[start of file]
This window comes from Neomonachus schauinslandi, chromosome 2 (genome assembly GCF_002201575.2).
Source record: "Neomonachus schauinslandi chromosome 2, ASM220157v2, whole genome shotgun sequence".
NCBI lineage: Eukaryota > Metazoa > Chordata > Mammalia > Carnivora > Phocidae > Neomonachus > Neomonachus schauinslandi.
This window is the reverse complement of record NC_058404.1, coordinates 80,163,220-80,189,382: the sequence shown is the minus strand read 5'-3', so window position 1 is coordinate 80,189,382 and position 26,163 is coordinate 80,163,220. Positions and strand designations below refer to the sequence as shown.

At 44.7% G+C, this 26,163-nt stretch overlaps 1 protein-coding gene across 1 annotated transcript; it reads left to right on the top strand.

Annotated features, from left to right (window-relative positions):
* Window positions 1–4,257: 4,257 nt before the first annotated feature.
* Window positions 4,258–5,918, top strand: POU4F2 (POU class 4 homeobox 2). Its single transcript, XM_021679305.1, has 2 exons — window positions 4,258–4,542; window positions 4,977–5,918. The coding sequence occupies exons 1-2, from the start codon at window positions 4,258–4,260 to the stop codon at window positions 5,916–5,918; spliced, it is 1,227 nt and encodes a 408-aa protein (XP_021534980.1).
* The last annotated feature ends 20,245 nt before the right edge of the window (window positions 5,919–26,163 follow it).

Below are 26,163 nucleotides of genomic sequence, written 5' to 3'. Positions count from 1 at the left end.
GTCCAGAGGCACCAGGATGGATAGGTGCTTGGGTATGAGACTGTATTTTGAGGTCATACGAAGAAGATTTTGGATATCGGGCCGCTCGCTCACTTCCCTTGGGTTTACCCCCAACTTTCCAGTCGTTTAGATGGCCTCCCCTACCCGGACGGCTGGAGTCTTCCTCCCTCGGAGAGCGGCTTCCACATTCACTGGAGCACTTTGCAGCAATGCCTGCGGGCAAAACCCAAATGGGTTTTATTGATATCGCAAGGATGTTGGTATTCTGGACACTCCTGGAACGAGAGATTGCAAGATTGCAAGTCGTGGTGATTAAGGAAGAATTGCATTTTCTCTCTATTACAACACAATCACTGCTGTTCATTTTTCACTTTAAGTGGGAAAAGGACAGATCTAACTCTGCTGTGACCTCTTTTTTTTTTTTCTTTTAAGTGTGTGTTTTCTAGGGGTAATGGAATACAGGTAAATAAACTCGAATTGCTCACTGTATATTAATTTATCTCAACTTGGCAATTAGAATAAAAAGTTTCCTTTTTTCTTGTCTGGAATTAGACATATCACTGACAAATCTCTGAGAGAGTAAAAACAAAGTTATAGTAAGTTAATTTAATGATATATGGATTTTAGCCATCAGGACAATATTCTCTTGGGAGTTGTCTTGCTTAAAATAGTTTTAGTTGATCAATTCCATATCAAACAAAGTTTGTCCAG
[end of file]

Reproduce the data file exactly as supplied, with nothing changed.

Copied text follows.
This window comes from Neomonachus schauinslandi, chromosome 2 (genome assembly GCF_002201575.2).
Source record: "Neomonachus schauinslandi chromosome 2, ASM220157v2, whole genome shotgun sequence".
NCBI lineage: Eukaryota > Metazoa > Chordata > Mammalia > Carnivora > Phocidae > Neomonachus > Neomonachus schauinslandi.
This window is the reverse complement of record NC_058404.1, coordinates 80,163,220-80,189,382: the sequence shown is the minus strand read 5'-3', so window position 1 is coordinate 80,189,382 and position 26,163 is coordinate 80,163,220. Positions and strand designations below refer to the sequence as shown.

At 44.7% G+C, this 26,163-nt stretch overlaps 1 protein-coding gene across 1 annotated transcript; it reads left to right on the top strand.

Annotated features, from left to right (window-relative positions):
* Window positions 1–4,257: 4,257 nt before the first annotated feature.
* Window positions 4,258–5,918, top strand: POU4F2 (POU class 4 homeobox 2). Its single transcript, XM_021679305.1, has 2 exons — window positions 4,258–4,542; window positions 4,977–5,918. The coding sequence occupies exons 1-2, from the start codon at window positions 4,258–4,260 to the stop codon at window positions 5,916–5,918; spliced, it is 1,227 nt and encodes a 408-aa protein (XP_021534980.1).
* The last annotated feature ends 20,245 nt before the right edge of the window (window positions 5,919–26,163 follow it).

Below are 26,163 nucleotides of genomic sequence, written 5' to 3'. Positions count from 1 at the left end.
GTCCAGAGGCACCAGGATGGATAGGTGCTTGGGTATGAGACTGTATTTTGAGGTCATACGAAGAAGATTTTGGATATCGGGCCGCTCGCTCACTTCCCTTGGGTTTACCCCCAACTTTCCAGTCGTTTAGATGGCCTCCCCTACCCGGACGGCTGGAGTCTTCCTCCCTCGGAGAGCGGCTTCCACATTCACTGGAGCACTTTGCAGCAATGCCTGCGGGCAAAACCCAAATGGGTTTTATTGATATCGCAAGGATGTTGGTATTCTGGACACTCCTGGAACGAGAGATTGCAAGATTGCAAGTCGTGGTGATTAAGGAAGAATTGCATTTTCTCTCTATTACAACACAATCACTGCTGTTCATTTTTCACTTTAAGTGGGAAAAGGACAGATCTAACTCTGCTGTGACCTCTTTTTTTTTTTTCTTTTAAGTGTGTGTTTTCTAGGGGTAATGGAATACAGGTAAATAAACTCGAATTGCTCACTGTATATTAATTTATCTCAACTTGGCAATTAGAATAAAAAGTTTCCTTTTTTCTTGTCTGGAATTAGACATATCACTGACAAATCTCTGAGAGAGTAAAAACAAAGTTATAGTAAGTTAATTTAATGATATATGGATTTTAGCCATCAGGACAATATTCTCTTGGGAGTTGTCTTGCTTAAAATAGTTTTAGTTGATCAATTCCATATCAAACAAAGTTTGTCCAG